Stories from our Ancestral Homes

Recollections from the Shtetl
by Grace Ittleman



y mother told us how she and my father met. My father, one of six children, had five sisters. He had gotten a job as sort of a traveling salesman. He sold grain. He would buy wheat from the local peasants and have it milled. Remember that his mother and father had a bakery and did the baking. He used to buy the wheat, and then he would travel to places like Warsaw and Bialystok and sell it. My mother worked in a place where they would sell bread, rolls, cheese and eggs for people who wanted something to eat for breakfast. Next door to the store where my mother used to work was a bed-and-breakfast. My father happened to be staying overnight at the bed-and-breakfast. The woman who owned the bed-and-breakfast came running into my mother's store and said, "I'm in a hurry. I have a guest here and I need bread, and I need cheese, and I need butter and eggs."  My mother said, "What's your hurry?" And the woman from the bed-and-breakfast said, "Well, there's this nice young man staying here." My mother said, "Really? Can I meet him?" And that's how they met. I think they got married in Czyzewo in 1922. My father's name was Sam--it was Yankel Shlomo. In the old country his name was spelled Hurwitz. My mother's name was Rose or Raizel. I even have a copy of their tenoyim, which is an official and legal contract, like the marriage ketubah, except that it was signed by couples when they got engaged.

Yankel and Raizel Hurwitz

Yankel's Mother and his Five Sisters
cir 1933-6


My mother, my sister and I left Czyzewo in 1930 when I was only seven years old. My father had already left and came to the States in 1925. Most of my mother's family had already immigrated by the early 1930s. My maternal grandmother had already immigrated to Palestine in 1911. She was very religious, and even though she was still young, she wanted to be buried there. My grandfather came here to the States because he already had two sons and his sister here.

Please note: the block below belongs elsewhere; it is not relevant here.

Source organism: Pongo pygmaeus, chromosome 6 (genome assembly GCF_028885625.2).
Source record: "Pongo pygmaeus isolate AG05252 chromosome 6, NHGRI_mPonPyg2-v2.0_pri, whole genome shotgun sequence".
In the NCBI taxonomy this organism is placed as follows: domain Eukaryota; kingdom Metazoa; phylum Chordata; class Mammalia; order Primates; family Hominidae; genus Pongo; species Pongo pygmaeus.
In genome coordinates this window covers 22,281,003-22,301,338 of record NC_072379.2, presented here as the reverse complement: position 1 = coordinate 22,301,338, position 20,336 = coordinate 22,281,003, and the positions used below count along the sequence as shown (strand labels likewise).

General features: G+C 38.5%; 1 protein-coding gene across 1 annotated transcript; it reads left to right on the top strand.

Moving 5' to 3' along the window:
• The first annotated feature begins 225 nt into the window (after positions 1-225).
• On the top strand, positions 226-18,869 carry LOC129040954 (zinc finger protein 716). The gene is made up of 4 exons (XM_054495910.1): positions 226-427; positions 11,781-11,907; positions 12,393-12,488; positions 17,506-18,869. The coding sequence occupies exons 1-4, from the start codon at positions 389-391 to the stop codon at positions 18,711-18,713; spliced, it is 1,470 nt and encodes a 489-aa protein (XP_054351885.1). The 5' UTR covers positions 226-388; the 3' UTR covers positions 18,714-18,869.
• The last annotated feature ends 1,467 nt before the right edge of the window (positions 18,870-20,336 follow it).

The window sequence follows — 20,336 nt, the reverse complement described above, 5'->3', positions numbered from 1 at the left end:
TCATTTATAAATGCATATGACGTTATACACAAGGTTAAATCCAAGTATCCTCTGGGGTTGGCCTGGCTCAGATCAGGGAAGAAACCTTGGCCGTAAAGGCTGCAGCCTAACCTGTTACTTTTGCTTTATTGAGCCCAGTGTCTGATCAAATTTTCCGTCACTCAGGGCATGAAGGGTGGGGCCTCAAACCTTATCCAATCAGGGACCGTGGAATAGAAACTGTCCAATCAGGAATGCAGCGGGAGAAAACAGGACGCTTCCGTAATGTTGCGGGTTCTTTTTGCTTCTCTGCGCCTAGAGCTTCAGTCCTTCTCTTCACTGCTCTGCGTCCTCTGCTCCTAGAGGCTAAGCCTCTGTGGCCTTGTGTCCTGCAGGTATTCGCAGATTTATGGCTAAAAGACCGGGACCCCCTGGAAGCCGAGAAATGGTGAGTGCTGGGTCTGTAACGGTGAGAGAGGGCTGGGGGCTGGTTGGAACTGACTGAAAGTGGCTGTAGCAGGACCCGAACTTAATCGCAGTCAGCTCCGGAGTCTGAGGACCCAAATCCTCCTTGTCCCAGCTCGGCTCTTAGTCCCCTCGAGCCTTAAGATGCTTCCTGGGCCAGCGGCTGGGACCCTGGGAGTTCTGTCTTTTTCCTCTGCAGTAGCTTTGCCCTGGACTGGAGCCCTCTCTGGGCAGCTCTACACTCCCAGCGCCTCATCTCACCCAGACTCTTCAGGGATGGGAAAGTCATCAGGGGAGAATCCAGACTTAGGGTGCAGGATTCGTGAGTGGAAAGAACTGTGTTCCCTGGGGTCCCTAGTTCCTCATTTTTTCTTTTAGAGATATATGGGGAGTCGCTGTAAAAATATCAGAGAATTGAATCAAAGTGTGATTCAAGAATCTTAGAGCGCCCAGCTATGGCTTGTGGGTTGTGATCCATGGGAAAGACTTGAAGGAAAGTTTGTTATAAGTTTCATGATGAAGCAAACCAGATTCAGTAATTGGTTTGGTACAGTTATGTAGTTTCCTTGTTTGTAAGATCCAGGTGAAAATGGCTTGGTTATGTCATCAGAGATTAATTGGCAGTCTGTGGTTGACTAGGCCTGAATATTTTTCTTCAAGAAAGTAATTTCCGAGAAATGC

My great grandparents were still alive at the time we left there and they were living in Czyzewo. I remember them so vividly. All of my father's family perished during the massacre in Czyzewo that occurred on August 21, 1941 when all the Jews were marched into the forest of Szulborze and forced to dig their own graves. My cousin was the only one to survive. He fell on the bodies and pretended that he was dead. After the war, he told my father not to bother to look for any survivors because there weren't any. He was the eyewitness and told my parents that all the relatives were killed.


 My sister and I both have vivid memories. My grandparents had a bakery in Czyzewo. There were two floors in the building. The bottom floor was the bakery, and there was another floor over the bakery where they lived. They had wooden stairs in front of the bakery. My sister and I used to sit there on Sunday morning when the Christians were going to church. My grandmother used to say, "Now you have to be very quiet and sit very still so that you don't show any disrespect for these Gentiles that are going to church." Imagine that.


My sister keeps telling me about our great grandparents. My bubbe--my great grandmother--she was very short and had no teeth. When someone would give my sister and I candy, our bubbe would come along and take the candy away from us, because she loved candy. My sister and I, to this day, still talk about that!

Read more about the Hurwitz family


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